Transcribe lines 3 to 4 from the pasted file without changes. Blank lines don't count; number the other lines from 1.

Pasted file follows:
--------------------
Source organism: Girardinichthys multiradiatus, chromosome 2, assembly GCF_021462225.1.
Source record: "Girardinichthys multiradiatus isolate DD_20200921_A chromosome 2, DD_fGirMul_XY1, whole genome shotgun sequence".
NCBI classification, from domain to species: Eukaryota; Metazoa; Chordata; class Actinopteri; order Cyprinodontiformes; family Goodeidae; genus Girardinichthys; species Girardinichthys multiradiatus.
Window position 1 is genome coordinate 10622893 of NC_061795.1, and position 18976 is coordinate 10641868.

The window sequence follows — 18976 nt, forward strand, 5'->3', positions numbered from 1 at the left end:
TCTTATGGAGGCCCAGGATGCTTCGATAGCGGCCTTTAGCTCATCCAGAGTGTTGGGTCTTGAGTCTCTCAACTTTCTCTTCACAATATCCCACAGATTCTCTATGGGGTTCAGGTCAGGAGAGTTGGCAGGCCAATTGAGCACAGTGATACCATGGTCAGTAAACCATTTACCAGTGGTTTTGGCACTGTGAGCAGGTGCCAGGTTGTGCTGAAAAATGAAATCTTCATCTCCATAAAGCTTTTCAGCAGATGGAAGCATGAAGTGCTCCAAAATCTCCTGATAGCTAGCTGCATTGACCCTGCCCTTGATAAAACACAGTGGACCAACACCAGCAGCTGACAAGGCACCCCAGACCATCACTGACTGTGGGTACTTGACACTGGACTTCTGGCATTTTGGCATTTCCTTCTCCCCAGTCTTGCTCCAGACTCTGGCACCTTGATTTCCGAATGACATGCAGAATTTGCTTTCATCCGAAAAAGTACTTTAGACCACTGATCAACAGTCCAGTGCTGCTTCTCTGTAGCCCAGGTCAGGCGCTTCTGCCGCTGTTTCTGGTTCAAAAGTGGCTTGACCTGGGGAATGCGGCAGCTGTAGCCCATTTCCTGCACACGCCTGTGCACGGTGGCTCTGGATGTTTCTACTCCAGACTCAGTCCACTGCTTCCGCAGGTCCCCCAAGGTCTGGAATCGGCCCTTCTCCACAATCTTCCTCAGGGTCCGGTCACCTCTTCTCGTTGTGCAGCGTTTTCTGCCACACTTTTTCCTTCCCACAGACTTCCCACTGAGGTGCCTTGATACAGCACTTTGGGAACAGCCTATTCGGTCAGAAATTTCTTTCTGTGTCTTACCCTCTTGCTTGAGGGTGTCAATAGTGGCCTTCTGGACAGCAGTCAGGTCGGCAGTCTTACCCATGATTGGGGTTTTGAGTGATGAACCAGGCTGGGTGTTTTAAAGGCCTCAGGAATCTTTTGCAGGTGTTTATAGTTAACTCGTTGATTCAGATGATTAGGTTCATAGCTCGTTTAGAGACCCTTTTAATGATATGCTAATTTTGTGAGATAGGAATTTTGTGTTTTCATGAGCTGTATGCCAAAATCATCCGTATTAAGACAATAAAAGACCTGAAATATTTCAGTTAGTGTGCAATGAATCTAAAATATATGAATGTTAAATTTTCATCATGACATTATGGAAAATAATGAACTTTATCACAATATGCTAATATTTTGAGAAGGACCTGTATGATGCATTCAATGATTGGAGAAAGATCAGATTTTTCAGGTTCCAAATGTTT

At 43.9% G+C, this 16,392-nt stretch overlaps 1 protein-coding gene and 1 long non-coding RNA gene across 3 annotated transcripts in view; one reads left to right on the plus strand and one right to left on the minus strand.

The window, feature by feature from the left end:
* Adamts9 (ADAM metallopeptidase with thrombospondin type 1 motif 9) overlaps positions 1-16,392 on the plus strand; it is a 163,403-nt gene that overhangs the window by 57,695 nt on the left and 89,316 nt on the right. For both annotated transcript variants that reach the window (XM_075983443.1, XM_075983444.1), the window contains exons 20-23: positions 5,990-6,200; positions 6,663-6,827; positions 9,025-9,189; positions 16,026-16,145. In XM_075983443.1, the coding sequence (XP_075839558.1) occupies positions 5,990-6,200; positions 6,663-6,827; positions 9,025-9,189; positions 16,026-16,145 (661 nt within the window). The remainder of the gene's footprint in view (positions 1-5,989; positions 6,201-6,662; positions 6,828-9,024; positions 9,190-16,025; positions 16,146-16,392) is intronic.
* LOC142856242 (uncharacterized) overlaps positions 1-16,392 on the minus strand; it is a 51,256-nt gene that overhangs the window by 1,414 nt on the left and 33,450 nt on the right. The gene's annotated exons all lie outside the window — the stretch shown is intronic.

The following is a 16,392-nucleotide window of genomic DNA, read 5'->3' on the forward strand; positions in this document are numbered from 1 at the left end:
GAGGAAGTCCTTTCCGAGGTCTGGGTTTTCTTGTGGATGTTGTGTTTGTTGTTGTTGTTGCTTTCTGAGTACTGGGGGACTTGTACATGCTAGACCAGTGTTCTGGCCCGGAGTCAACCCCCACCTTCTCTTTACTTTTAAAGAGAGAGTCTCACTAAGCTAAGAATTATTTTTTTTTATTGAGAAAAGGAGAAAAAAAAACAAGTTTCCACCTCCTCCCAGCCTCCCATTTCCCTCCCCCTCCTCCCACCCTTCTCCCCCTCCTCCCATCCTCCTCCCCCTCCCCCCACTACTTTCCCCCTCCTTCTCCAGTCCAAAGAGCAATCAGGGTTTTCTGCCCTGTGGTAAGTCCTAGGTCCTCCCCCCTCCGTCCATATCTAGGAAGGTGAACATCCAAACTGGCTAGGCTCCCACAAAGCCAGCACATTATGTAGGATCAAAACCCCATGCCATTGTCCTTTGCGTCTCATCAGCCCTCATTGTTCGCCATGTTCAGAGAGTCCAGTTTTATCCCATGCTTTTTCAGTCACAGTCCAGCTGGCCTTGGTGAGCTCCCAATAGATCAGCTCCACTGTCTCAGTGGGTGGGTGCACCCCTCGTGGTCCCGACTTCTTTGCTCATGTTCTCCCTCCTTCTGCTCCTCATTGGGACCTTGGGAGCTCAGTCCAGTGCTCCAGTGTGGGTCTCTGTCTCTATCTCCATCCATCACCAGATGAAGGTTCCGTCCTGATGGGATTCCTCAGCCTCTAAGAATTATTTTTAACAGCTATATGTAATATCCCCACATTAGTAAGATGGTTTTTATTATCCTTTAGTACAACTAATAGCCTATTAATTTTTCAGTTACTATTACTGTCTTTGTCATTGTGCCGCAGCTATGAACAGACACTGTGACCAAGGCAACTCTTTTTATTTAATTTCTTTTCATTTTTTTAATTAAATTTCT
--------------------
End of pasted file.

NCBI classification, from domain to species: Eukaryota; Metazoa; Chordata; class Actinopteri; order Cyprinodontiformes; family Goodeidae; genus Girardinichthys; species Girardinichthys multiradiatus.
Window position 1 is genome coordinate 10622893 of NC_061795.1, and position 18976 is coordinate 10641868.